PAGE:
S.W.: For many years I’ve worked on what I call “Places of transition”, on thresholds, on the “Inside-Outside” relationship, on the limits between them, on the search for a position that is not just physical, that allows me to be simultaneously inside and outside, here and there, or to be neither here nor there.

Here are two of my writings that deal with this search:


To be a frame. / To belong at the same time / to the reassuring space/ that limits vision / and to the sensory universe / that comprises it. / The outside sets itself against the inside. / The annulment of one/ is the possession of the other. / Upright and codified space / is a sequence of frames:/ the crossing of it / a prerequisite for liberation. / The mind is the means. / The mind is the limit.


That which I represent / is visible image/ of my thought. / Of thought that sees/ and recognises itself/ in that which already is. / Coincidence of position / Physical and mental. / Of being and space. / Places of transition. / Inside and outside. / Complementary opposition / of ubiquitous antagonists. / I unveil the world / of the unseen. / I represent that which I do not know.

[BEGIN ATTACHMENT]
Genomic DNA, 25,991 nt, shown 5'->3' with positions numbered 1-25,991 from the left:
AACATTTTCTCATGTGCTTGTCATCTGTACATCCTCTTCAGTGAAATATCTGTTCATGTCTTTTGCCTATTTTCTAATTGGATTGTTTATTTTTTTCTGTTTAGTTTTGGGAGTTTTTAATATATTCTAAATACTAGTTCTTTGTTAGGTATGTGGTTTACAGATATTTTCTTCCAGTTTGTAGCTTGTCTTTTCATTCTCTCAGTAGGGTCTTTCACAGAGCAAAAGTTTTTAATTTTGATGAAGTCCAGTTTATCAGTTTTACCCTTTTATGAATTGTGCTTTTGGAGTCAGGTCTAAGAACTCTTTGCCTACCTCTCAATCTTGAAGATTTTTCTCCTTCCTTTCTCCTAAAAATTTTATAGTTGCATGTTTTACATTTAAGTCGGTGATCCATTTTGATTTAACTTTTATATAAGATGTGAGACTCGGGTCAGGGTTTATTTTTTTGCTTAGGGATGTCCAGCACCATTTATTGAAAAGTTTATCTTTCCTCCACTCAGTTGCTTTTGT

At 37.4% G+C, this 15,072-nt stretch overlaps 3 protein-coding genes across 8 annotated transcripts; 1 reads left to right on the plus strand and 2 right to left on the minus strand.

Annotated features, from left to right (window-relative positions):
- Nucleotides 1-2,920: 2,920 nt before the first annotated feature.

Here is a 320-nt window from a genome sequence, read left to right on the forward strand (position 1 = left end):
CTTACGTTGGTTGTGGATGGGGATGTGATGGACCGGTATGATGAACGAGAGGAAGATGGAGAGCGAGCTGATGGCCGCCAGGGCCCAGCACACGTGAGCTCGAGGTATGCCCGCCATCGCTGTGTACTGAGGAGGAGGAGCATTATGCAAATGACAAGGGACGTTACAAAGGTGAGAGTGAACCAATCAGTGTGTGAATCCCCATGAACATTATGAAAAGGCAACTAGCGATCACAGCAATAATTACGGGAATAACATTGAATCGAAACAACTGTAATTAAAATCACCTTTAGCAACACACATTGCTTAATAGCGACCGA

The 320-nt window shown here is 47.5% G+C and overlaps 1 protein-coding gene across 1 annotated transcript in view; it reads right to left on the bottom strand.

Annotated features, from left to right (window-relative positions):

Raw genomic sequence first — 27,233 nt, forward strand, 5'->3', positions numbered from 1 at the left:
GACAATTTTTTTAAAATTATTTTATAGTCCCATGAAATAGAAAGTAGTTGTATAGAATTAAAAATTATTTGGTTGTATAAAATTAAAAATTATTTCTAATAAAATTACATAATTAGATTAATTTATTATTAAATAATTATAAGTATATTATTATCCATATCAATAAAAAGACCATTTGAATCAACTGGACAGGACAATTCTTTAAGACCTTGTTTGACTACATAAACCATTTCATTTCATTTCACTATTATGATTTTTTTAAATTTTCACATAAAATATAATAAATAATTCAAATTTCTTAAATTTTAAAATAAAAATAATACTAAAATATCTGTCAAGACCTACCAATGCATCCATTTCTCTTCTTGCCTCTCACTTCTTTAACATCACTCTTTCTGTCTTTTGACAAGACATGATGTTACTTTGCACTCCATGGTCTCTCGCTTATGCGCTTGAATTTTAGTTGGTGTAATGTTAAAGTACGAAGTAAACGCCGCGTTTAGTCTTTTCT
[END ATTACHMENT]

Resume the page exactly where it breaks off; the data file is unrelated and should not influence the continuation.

S.P.: In Icons of light, as in various previous works, the distortion of images triggers accentuated perspectives revealing the position of the photograph. These perspectives bring out the impression of space and the position of the spectator and make the point of observation a fundamental aspect of the work. Can you explain the role that the point of observation plays in your projects?

S.W.: In my work the point of observation is almost a proof of existence. I find myself there. I was there then. To be in space, in time. The accentuated perspectives in my works are physical representations of mental positions, of a non-orthogonal vision. I place myself in an -unconventional- position. I intention geometrical rules and perspectives, loading them with symbolic value. I return to the world a work that exists relatively to the observer, to  position taken up by some one looking at it. The work varies as the spatial conditions in which it is located change.

“… Represented reality / medium of mental images. / It is thought that sees”. (1977: from Cambi d’Orizzonte)

S.P.: The images of the photographic works for Icons of light are almost entirely blanked out by the light. On the other hand photographs strangely allow a glimpse of the texture of the works, they make other aspects of the initial work visible. This re-materialisation is hindered by the smooth and reflecting texture of the enamelled Cibachrome. These works produce a strange relationship between the original image and the final image, the original materials and their subsequent transformation…

S.W.: The Icons of Light are the result of a double process, simultaneously generative and destructive. The same light that generates the photographic image destroys the painted image.